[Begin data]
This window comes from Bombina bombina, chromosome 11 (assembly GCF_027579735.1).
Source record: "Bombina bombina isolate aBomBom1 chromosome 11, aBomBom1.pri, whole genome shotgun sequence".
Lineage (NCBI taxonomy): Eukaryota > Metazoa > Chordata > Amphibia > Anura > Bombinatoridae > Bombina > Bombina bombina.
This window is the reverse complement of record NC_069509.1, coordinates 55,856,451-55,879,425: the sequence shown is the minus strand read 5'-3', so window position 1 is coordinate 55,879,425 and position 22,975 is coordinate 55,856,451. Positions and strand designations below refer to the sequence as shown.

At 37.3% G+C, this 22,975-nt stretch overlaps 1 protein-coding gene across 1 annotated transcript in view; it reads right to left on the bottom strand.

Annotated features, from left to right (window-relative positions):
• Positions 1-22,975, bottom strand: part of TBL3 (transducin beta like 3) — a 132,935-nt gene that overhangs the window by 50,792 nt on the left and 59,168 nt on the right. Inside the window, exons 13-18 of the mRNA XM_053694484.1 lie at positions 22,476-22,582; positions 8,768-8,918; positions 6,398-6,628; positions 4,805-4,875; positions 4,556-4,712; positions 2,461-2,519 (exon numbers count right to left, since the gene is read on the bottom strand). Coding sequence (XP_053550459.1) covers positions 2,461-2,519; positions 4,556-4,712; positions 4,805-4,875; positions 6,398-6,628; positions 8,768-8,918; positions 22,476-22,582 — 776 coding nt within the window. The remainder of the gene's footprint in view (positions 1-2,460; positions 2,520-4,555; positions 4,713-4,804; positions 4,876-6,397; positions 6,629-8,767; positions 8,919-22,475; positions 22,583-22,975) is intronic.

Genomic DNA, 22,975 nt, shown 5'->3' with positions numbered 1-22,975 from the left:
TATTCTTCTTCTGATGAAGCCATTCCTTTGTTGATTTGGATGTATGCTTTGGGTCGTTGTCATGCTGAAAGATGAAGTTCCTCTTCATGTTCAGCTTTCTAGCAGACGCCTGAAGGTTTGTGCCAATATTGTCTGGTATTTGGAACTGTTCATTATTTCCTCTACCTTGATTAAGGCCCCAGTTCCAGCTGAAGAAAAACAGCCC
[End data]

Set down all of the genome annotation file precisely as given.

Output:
This window comes from Bombina bombina, chromosome 11 (assembly GCF_027579735.1).
Source record: "Bombina bombina isolate aBomBom1 chromosome 11, aBomBom1.pri, whole genome shotgun sequence".
Lineage (NCBI taxonomy): Eukaryota > Metazoa > Chordata > Amphibia > Anura > Bombinatoridae > Bombina > Bombina bombina.
This window is the reverse complement of record NC_069509.1, coordinates 55,856,451-55,879,425: the sequence shown is the minus strand read 5'-3', so window position 1 is coordinate 55,879,425 and position 22,975 is coordinate 55,856,451. Positions and strand designations below refer to the sequence as shown.

At 37.3% G+C, this 22,975-nt stretch overlaps 1 protein-coding gene across 1 annotated transcript in view; it reads right to left on the bottom strand.

Annotated features, from left to right (window-relative positions):
• Positions 1-22,975, bottom strand: part of TBL3 (transducin beta like 3) — a 132,935-nt gene that overhangs the window by 50,792 nt on the left and 59,168 nt on the right. Inside the window, exons 13-18 of the mRNA XM_053694484.1 lie at positions 22,476-22,582; positions 8,768-8,918; positions 6,398-6,628; positions 4,805-4,875; positions 4,556-4,712; positions 2,461-2,519 (exon numbers count right to left, since the gene is read on the bottom strand). Coding sequence (XP_053550459.1) covers positions 2,461-2,519; positions 4,556-4,712; positions 4,805-4,875; positions 6,398-6,628; positions 8,768-8,918; positions 22,476-22,582 — 776 coding nt within the window. The remainder of the gene's footprint in view (positions 1-2,460; positions 2,520-4,555; positions 4,713-4,804; positions 4,876-6,397; positions 6,629-8,767; positions 8,919-22,475; positions 22,583-22,975) is intronic.

Genomic DNA, 22,975 nt, shown 5'->3' with positions numbered 1-22,975 from the left:
TATTCTTCTTCTGATGAAGCCATTCCTTTGTTGATTTGGATGTATGCTTTGGGTCGTTGTCATGCTGAAAGATGAAGTTCCTCTTCATGTTCAGCTTTCTAGCAGACGCCTGAAGGTTTGTGCCAATATTGTCTGGTATTTGGAACTGTTCATTATTTCCTCTACCTTGATTAAGGCCCCAGTTCCAGCTGAAGAAAAACAGCCC